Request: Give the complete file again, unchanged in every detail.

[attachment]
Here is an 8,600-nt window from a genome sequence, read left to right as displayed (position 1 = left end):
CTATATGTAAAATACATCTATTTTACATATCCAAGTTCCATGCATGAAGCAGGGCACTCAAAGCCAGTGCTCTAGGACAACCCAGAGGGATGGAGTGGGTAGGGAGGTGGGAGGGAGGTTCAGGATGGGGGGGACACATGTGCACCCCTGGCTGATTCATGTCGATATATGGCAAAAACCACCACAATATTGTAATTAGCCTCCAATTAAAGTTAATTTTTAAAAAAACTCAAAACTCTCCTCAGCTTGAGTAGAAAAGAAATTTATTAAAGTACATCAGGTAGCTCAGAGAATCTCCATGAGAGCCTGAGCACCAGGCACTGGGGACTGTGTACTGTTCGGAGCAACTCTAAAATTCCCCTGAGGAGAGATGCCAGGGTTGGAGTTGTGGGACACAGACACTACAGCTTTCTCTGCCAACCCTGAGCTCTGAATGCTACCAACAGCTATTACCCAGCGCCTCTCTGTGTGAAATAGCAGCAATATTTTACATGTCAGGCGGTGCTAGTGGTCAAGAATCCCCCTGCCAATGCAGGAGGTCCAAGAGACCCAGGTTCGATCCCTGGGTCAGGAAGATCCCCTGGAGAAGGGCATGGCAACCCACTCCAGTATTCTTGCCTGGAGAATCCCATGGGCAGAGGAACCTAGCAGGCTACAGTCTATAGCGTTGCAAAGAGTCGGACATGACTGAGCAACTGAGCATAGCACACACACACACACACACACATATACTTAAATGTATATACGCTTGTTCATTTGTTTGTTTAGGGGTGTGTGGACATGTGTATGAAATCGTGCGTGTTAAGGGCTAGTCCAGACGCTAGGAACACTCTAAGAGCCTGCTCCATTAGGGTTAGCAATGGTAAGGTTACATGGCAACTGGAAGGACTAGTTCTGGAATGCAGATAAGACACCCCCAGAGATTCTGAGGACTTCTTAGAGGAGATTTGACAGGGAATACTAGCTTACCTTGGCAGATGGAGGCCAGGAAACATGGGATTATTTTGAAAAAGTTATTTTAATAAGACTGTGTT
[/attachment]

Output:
Here is an 8,600-nt window from a genome sequence, read left to right as displayed (position 1 = left end):
CTATATGTAAAATACATCTATTTTACATATCCAAGTTCCATGCATGAAGCAGGGCACTCAAAGCCAGTGCTCTAGGACAACCCAGAGGGATGGAGTGGGTAGGGAGGTGGGAGGGAGGTTCAGGATGGGGGGGACACATGTGCACCCCTGGCTGATTCATGTCGATATATGGCAAAAACCACCACAATATTGTAATTAGCCTCCAATTAAAGTTAATTTTTAAAAAAACTCAAAACTCTCCTCAGCTTGAGTAGAAAAGAAATTTATTAAAGTACATCAGGTAGCTCAGAGAATCTCCATGAGAGCCTGAGCACCAGGCACTGGGGACTGTGTACTGTTCGGAGCAACTCTAAAATTCCCCTGAGGAGAGATGCCAGGGTTGGAGTTGTGGGACACAGACACTACAGCTTTCTCTGCCAACCCTGAGCTCTGAATGCTACCAACAGCTATTACCCAGCGCCTCTCTGTGTGAAATAGCAGCAATATTTTACATGTCAGGCGGTGCTAGTGGTCAAGAATCCCCCTGCCAATGCAGGAGGTCCAAGAGACCCAGGTTCGATCCCTGGGTCAGGAAGATCCCCTGGAGAAGGGCATGGCAACCCACTCCAGTATTCTTGCCTGGAGAATCCCATGGGCAGAGGAACCTAGCAGGCTACAGTCTATAGCGTTGCAAAGAGTCGGACATGACTGAGCAACTGAGCATAGCACACACACACACACACACACATATACTTAAATGTATATACGCTTGTTCATTTGTTTGTTTAGGGGTGTGTGGACATGTGTATGAAATCGTGCGTGTTAAGGGCTAGTCCAGACGCTAGGAACACTCTAAGAGCCTGCTCCATTAGGGTTAGCAATGGTAAGGTTACATGGCAACTGGAAGGACTAGTTCTGGAATGCAGATAAGACACCCCCAGAGATTCTGAGGACTTCTTAGAGGAGATTTGACAGGGAATACTAGCTTACCTTGGCAGATGGAGGCCAGGAAACATGGGATTATTTTGAAAAAGTTATTTTAATAAGACTGTGTT